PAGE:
Plumage/Description: Males and females are similar in plumage, adult males tend to be more white on the breast, females more of a buffy-orange color on the breast. Both sexes have a large, white heart-shaped face, with a rounded-head, lacking feather tufts like the Great-horned Howl. Head, back, wings and tail feathers are a mottled brown and beige color.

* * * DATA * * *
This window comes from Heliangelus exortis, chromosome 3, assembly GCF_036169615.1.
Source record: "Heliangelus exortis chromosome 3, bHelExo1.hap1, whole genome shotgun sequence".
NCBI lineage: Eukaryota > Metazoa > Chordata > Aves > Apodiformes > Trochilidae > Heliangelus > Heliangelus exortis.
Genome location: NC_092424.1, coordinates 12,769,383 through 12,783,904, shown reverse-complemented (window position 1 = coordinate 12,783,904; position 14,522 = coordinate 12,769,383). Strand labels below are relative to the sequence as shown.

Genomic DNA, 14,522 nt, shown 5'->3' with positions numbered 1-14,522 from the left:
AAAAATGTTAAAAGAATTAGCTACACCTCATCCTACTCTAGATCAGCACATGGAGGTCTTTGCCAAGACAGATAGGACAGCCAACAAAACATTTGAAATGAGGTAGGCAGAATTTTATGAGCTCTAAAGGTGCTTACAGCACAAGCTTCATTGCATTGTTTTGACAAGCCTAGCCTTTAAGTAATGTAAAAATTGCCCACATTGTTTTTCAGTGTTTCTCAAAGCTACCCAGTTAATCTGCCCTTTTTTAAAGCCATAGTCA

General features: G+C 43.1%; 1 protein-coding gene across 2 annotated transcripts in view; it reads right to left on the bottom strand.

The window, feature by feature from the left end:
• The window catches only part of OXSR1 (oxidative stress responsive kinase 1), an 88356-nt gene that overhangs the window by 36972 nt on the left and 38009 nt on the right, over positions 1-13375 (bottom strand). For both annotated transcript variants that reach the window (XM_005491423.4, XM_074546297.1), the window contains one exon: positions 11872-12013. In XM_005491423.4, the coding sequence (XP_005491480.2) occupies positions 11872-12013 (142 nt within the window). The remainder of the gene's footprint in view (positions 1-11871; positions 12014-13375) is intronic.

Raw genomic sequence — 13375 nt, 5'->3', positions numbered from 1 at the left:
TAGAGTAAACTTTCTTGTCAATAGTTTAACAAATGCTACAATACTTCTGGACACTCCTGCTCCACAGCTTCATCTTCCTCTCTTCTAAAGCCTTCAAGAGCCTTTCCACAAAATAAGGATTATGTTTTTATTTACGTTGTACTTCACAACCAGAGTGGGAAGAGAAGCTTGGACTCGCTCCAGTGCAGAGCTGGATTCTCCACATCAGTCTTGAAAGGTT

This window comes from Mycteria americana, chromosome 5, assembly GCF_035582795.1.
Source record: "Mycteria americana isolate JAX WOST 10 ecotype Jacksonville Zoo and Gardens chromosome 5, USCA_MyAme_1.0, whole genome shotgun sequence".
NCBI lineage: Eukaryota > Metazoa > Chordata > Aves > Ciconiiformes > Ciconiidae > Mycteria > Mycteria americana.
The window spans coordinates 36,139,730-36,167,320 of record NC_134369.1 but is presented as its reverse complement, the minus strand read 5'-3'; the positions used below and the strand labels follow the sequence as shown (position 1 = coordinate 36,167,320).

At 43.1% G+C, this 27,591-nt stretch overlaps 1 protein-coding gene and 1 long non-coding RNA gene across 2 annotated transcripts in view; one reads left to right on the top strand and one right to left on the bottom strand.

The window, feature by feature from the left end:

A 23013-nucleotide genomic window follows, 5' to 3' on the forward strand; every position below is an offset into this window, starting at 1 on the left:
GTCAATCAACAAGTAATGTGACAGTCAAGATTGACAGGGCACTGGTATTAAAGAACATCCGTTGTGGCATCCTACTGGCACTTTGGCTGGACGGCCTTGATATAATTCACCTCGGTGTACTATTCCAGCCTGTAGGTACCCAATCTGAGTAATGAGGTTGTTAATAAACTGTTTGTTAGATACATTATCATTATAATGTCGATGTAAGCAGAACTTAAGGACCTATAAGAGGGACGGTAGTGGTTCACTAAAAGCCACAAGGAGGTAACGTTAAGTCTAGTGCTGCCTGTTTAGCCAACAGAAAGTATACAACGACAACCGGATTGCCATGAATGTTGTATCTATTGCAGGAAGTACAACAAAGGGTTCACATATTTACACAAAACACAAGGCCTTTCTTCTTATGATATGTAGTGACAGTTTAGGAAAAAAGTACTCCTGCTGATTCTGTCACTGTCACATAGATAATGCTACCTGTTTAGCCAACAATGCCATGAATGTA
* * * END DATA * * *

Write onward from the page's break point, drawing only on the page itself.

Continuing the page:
Habitat: Open habitat, agricultural areas.
Time of year: Year-round resident.
Relative Abundance: Uncommon.
Behavior— Nocturnal: Active at night, roost during the day. Outside of breeding season they are fairly solitary.
Diet: Rodents, small mammals.
Similar species: Great-horned Owl
Best sites: Unpredictable. One of the more reliable places to see Barn Owls over the last few years has been the Prescott Lakes Parkway Bridge over Granite Creek.